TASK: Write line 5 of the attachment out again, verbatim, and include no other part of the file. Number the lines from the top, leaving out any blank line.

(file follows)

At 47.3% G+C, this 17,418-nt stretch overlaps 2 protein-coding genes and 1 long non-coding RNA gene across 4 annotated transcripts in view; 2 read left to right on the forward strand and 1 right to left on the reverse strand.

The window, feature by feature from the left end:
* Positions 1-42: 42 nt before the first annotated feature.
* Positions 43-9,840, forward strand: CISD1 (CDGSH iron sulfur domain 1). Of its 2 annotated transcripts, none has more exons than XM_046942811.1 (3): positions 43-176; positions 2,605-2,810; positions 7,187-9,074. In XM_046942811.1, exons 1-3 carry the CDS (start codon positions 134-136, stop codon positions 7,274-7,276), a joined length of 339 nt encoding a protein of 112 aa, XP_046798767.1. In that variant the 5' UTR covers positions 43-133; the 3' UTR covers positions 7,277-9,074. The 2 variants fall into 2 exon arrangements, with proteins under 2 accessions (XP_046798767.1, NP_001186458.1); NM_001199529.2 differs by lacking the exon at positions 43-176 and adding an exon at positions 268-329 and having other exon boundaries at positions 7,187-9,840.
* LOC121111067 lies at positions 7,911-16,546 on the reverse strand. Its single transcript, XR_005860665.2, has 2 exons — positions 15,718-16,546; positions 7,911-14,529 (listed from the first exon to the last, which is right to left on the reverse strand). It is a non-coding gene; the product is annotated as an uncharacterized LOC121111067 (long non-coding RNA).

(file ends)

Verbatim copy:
* LOC121111067 lies at positions 7,911-16,546 on the reverse strand. Its single transcript, XR_005860665.2, has 2 exons — positions 15,718-16,546; positions 7,911-14,529 (listed from the first exon to the last, which is right to left on the reverse strand). It is a non-coding gene; the product is annotated as an uncharacterized LOC121111067 (long non-coding RNA).